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Costa, Titan-Micoperi outline four-stage, +$300m Concordia removal plan

Concordia (pictured in January) is currently resting on an underwater slope
Costa Crociere and Titan-Micoperi, the American-Italian jv appointed to remove Costa Concordia from its resting place off the island of Giglio, today announced a four-stage plan for the operation.

At a press conference in Rome, the companies said that, after receiving the necessary permits, work would begin to remove the 114,500gt cruise ship in a few days. The operation is likely to cost in excess of $300m.

The project, which Titan and Micoperi executives described as ‘unprecedented’ and ‘highly complex’, is expected to take until February of next year, though they hope to complete it before this time.

They expressed full confidence in their plan of action, which will begin with efforts to secure the ship, currently resting precariously on an underwater slope, and to seal visible holes in the hull.

The first phase of the operation to right the vessel will include the construction of a sub-sea platform followed by the welding to the exposed side of the ship of a number of caissons, to be filled with water. Next, two cranes will be installed on the sub-sea platform to pull the vessel upright.

Some 70 rods fixed to the sea bottom both on the land and the sea side will provide stabilisation over the course of the operation.

In the third stage, additional caissons will be attached to the other side of the hull. Once the water in the original caissons has been treated and purified, then emptied into the sea, the caissons on both sides will be filled with air, providing buoyancy and balance to the upright vessel.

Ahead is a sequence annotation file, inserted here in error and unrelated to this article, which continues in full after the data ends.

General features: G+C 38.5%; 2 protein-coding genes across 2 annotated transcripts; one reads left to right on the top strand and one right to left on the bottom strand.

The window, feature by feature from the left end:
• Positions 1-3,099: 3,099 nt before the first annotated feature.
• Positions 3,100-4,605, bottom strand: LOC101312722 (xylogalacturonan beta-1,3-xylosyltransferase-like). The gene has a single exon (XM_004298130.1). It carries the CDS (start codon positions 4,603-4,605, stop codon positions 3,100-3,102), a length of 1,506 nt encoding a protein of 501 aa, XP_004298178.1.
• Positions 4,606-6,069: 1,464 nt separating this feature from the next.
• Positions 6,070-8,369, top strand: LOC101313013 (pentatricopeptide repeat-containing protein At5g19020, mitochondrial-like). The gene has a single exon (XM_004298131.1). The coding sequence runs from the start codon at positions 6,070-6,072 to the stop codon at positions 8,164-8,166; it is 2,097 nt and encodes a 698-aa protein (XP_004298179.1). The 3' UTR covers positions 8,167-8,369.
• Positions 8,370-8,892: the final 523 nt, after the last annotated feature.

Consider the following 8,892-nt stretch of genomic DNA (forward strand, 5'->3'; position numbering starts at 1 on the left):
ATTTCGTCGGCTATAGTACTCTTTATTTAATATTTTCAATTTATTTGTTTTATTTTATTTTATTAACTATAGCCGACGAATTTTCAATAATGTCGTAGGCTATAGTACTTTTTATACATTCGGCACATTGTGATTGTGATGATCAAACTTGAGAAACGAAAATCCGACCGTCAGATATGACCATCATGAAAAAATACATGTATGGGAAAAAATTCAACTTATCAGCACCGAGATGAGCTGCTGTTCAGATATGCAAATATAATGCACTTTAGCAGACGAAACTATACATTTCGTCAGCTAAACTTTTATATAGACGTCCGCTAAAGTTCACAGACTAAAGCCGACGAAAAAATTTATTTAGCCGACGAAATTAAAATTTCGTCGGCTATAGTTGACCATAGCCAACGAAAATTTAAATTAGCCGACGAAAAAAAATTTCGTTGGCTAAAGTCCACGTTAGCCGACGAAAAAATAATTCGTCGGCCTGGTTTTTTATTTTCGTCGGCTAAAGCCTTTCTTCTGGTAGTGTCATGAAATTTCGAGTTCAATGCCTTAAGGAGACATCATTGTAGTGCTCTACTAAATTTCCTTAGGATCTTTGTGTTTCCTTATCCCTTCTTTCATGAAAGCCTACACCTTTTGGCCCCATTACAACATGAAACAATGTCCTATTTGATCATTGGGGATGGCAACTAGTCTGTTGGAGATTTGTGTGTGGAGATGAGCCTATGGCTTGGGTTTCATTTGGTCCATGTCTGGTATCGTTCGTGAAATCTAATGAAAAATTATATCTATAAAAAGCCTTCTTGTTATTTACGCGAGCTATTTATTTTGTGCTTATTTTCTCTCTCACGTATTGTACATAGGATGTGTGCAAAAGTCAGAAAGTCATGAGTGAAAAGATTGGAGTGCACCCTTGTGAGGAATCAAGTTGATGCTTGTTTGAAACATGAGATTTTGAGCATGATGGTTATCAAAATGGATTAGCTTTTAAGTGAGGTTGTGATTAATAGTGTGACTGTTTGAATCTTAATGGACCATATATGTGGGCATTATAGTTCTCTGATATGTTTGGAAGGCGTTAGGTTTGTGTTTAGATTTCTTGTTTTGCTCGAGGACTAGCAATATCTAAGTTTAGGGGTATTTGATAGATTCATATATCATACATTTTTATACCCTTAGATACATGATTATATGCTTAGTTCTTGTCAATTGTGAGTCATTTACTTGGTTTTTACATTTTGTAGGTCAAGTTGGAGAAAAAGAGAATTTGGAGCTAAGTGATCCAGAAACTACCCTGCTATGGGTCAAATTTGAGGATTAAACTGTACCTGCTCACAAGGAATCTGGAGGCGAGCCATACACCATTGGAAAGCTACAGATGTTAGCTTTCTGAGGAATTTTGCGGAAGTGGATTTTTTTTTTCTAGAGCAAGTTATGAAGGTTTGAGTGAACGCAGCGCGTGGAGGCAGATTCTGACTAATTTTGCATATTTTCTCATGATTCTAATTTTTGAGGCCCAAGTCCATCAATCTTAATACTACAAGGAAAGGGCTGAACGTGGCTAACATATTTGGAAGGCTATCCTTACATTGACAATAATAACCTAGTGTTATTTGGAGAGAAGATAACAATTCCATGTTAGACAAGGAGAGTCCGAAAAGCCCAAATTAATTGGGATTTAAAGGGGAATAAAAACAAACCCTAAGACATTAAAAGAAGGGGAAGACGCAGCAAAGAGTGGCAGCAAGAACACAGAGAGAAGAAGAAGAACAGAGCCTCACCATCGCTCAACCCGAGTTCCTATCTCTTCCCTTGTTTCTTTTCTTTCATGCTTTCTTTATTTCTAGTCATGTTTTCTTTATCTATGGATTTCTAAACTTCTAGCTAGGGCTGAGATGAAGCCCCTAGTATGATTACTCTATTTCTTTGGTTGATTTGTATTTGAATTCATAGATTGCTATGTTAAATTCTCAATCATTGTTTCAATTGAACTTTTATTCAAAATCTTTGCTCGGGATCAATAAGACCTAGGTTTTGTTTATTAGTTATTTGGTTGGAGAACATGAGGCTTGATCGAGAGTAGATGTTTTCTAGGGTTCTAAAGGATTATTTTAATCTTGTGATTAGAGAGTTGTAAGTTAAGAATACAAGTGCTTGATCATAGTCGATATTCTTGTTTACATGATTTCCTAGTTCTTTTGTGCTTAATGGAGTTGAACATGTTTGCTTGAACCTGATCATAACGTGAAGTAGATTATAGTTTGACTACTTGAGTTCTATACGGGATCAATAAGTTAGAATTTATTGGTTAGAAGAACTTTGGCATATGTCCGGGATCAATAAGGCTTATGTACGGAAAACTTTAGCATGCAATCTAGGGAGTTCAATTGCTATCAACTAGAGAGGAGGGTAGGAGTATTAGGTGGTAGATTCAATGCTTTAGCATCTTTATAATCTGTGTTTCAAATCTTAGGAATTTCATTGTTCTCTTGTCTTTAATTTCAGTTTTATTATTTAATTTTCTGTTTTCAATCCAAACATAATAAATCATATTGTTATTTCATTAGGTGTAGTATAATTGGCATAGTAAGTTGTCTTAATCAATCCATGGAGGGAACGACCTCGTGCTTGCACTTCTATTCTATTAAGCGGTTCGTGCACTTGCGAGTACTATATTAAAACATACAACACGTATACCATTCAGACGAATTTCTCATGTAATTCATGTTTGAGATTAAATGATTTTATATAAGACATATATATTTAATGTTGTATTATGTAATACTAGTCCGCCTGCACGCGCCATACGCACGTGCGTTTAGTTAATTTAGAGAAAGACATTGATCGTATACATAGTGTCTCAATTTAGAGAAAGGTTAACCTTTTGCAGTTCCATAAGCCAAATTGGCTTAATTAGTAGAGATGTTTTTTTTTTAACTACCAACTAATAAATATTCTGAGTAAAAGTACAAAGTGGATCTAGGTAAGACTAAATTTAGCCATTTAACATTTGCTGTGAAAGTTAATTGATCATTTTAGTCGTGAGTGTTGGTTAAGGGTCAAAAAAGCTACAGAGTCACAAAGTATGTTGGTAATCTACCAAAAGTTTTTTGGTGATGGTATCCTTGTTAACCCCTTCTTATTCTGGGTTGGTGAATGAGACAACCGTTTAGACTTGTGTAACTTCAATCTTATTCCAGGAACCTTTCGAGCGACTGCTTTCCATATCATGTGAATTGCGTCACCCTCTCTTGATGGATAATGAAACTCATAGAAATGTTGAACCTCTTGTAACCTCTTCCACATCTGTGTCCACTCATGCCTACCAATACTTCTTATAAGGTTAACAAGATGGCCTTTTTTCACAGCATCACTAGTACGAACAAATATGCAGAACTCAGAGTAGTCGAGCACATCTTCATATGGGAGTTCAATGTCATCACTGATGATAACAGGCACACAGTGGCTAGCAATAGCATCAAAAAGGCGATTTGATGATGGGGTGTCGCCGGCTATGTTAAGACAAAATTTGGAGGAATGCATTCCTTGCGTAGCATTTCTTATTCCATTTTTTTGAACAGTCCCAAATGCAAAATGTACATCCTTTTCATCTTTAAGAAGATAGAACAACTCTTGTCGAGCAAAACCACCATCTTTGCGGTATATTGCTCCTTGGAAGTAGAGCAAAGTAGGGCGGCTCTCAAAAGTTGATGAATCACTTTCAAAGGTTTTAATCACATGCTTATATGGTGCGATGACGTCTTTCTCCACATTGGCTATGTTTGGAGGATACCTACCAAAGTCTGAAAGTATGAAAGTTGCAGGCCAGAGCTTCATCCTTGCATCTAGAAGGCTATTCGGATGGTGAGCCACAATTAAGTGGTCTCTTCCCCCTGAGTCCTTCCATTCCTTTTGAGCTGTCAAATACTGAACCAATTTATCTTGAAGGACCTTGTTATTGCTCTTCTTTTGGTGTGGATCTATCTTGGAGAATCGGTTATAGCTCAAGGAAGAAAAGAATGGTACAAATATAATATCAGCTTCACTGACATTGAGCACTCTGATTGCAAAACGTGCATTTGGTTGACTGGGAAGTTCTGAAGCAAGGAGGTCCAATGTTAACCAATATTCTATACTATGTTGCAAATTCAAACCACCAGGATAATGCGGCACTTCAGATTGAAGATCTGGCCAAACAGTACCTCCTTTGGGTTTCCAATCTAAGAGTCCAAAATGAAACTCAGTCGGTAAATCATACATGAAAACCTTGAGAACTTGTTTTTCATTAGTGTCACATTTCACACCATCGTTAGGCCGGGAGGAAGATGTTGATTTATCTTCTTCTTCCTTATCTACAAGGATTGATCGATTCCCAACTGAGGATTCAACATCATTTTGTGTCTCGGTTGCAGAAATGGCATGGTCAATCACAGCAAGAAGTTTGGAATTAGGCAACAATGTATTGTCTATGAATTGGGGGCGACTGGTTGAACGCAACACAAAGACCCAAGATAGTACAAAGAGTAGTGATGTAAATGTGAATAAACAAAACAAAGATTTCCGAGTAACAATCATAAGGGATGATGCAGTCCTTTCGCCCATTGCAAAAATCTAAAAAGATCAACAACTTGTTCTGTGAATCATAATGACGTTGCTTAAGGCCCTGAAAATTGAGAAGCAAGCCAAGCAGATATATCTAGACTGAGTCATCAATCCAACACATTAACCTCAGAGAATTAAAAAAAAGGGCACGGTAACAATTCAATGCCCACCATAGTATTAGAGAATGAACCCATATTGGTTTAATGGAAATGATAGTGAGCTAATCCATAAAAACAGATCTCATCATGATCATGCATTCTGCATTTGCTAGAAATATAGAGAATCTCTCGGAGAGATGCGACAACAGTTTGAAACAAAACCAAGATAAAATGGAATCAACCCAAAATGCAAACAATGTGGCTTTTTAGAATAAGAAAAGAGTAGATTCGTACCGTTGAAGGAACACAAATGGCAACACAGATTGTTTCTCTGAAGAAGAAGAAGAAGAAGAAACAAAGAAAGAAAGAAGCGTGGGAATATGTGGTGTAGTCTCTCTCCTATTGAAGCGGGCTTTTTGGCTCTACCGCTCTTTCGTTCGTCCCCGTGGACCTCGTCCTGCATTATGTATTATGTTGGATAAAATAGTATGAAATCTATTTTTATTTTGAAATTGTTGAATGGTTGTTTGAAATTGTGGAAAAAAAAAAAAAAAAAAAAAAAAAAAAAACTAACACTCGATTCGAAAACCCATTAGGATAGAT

Subsequently, the ship will be towed to an Italian port and disposed of in accordance with the instructions of the Italian authorities. The sea bottom will then be cleaned and marine flora replanted.

Costa and Titan-Micoperi said the removal plan had been chosen by a team comprising representatives of Costa, Carnival Corp. London Offshore Consultants and Standard P&I Club, with Italian classification society Rina and state-owned shipbuilding Fincantieri also contributing.

They added that the principal aim of the operation, to begin a little over four months after the cruise ship capsized with the loss of 32 passengers and crew, was to remove the wreck ‘in one piece’, with ‘minimal risk, minimal environmental impact, protection of Giglio’s economy and tourism industry, and maximum safety of the work.’

The main operations base for the removal project, where equipment will be stored and the 300 personnel based, will be located on the Italian mainland near Piombino so as not to impact on Giglio’s tourism industry.

At the press conference, Enrico Rossi, president of the Tuscany region where Giglio is located, said he hoped the ship would be towed to the Tuscan port of Livorno for dismantling, ‘as compensation for the damage done to this area.’

He also hopes the operation would provide further information on how the disaster happened, adding that ‘it cannot be attributable solely to a single captain.’ Yesterday, Italy’s highest court of appeals ruled that Francesco Schettino, captain of Costa Concordia, was not fit to command a vessel.